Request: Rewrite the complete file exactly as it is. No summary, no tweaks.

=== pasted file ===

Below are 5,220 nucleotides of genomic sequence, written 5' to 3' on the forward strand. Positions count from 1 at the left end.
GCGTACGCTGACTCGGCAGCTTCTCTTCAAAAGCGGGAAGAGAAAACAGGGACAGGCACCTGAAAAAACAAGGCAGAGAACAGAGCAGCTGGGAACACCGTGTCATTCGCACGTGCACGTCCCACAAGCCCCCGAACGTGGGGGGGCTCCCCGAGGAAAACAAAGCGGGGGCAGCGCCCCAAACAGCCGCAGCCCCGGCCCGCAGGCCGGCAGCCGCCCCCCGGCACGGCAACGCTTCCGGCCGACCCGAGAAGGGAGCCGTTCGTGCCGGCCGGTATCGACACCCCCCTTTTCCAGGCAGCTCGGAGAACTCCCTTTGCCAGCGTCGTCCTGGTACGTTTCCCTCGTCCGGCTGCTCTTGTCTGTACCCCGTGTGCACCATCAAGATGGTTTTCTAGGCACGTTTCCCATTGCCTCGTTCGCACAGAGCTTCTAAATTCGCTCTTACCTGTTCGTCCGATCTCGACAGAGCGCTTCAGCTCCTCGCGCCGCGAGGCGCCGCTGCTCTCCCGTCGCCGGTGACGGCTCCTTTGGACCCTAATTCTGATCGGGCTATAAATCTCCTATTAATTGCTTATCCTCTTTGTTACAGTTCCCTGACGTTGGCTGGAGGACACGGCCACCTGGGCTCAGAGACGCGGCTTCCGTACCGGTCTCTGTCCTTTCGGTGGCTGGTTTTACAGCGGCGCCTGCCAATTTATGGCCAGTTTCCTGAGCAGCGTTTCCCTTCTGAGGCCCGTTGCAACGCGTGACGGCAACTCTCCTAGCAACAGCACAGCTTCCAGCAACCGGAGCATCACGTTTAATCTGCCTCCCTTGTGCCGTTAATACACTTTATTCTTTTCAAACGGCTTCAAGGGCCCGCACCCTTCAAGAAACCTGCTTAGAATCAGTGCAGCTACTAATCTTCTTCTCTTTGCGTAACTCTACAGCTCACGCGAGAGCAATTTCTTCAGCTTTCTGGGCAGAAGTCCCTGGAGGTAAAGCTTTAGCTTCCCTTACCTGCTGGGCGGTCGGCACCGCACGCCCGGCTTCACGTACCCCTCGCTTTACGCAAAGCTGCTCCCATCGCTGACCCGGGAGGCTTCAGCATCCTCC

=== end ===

Below are 5,220 nucleotides of genomic sequence, written 5' to 3' on the forward strand. Positions count from 1 at the left end.
GCGTACGCTGACTCGGCAGCTTCTCTTCAAAAGCGGGAAGAGAAAACAGGGACAGGCACCTGAAAAAACAAGGCAGAGAACAGAGCAGCTGGGAACACCGTGTCATTCGCACGTGCACGTCCCACAAGCCCCCGAACGTGGGGGGGCTCCCCGAGGAAAACAAAGCGGGGGCAGCGCCCCAAACAGCCGCAGCCCCGGCCCGCAGGCCGGCAGCCGCCCCCCGGCACGGCAACGCTTCCGGCCGACCCGAGAAGGGAGCCGTTCGTGCCGGCCGGTATCGACACCCCCCTTTTCCAGGCAGCTCGGAGAACTCCCTTTGCCAGCGTCGTCCTGGTACGTTTCCCTCGTCCGGCTGCTCTTGTCTGTACCCCGTGTGCACCATCAAGATGGTTTTCTAGGCACGTTTCCCATTGCCTCGTTCGCACAGAGCTTCTAAATTCGCTCTTACCTGTTCGTCCGATCTCGACAGAGCGCTTCAGCTCCTCGCGCCGCGAGGCGCCGCTGCTCTCCCGTCGCCGGTGACGGCTCCTTTGGACCCTAATTCTGATCGGGCTATAAATCTCCTATTAATTGCTTATCCTCTTTGTTACAGTTCCCTGACGTTGGCTGGAGGACACGGCCACCTGGGCTCAGAGACGCGGCTTCCGTACCGGTCTCTGTCCTTTCGGTGGCTGGTTTTACAGCGGCGCCTGCCAATTTATGGCCAGTTTCCTGAGCAGCGTTTCCCTTCTGAGGCCCGTTGCAACGCGTGACGGCAACTCTCCTAGCAACAGCACAGCTTCCAGCAACCGGAGCATCACGTTTAATCTGCCTCCCTTGTGCCGTTAATACACTTTATTCTTTTCAAACGGCTTCAAGGGCCCGCACCCTTCAAGAAACCTGCTTAGAATCAGTGCAGCTACTAATCTTCTTCTCTTTGCGTAACTCTACAGCTCACGCGAGAGCAATTTCTTCAGCTTTCTGGGCAGAAGTCCCTGGAGGTAAAGCTTTAGCTTCCCTTACCTGCTGGGCGGTCGGCACCGCACGCCCGGCTTCACGTACCCCTCGCTTTACGCAAAGCTGCTCCCATCGCTGACCCGGGAGGCTTCAGCATCCTCC